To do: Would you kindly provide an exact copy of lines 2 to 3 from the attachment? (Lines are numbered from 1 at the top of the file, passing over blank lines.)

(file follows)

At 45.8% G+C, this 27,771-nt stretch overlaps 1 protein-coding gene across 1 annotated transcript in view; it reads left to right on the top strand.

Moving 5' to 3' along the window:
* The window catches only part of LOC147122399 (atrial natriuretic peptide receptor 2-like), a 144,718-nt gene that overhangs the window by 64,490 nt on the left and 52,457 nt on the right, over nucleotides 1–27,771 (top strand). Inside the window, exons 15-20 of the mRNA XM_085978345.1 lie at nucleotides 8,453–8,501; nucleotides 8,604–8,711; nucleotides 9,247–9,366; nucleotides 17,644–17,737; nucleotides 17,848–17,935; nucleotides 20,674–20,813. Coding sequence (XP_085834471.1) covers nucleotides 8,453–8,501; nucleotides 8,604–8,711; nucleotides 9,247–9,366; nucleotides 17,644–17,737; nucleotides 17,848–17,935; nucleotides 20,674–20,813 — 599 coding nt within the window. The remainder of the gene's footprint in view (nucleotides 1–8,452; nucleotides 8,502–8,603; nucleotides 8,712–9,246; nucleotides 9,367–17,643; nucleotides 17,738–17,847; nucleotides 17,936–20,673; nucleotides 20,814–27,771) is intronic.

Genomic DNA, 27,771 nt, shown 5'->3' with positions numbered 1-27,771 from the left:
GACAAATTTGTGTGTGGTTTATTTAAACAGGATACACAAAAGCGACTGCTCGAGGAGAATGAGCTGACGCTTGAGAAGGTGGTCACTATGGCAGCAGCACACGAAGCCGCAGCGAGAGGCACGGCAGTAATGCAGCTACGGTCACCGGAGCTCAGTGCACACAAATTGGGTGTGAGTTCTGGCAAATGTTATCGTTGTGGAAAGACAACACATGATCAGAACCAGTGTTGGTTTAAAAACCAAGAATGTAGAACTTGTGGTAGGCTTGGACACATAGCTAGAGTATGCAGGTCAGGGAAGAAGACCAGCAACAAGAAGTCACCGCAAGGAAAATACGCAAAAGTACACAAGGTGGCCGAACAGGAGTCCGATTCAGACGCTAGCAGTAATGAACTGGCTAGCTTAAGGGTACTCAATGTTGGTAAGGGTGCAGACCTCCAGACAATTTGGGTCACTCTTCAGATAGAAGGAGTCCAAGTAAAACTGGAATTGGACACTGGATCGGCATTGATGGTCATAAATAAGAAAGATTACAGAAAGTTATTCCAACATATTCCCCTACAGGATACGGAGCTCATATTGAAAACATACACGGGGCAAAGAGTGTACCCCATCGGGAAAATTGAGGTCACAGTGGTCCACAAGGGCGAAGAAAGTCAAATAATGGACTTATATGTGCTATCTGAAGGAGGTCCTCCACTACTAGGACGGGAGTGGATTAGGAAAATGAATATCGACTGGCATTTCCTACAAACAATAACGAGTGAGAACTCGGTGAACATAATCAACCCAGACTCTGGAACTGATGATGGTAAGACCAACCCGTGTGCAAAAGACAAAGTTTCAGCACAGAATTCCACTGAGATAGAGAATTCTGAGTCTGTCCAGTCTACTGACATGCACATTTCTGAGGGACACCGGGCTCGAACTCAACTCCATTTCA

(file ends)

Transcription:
Moving 5' to 3' along the window:
* The window catches only part of LOC147122399 (atrial natriuretic peptide receptor 2-like), a 144,718-nt gene that overhangs the window by 64,490 nt on the left and 52,457 nt on the right, over nucleotides 1–27,771 (top strand). Inside the window, exons 15-20 of the mRNA XM_085978345.1 lie at nucleotides 8,453–8,501; nucleotides 8,604–8,711; nucleotides 9,247–9,366; nucleotides 17,644–17,737; nucleotides 17,848–17,935; nucleotides 20,674–20,813. Coding sequence (XP_085834471.1) covers nucleotides 8,453–8,501; nucleotides 8,604–8,711; nucleotides 9,247–9,366; nucleotides 17,644–17,737; nucleotides 17,848–17,935; nucleotides 20,674–20,813 — 599 coding nt within the window. The remainder of the gene's footprint in view (nucleotides 1–8,452; nucleotides 8,502–8,603; nucleotides 8,712–9,246; nucleotides 9,367–17,643; nucleotides 17,738–17,847; nucleotides 17,936–20,673; nucleotides 20,814–27,771) is intronic.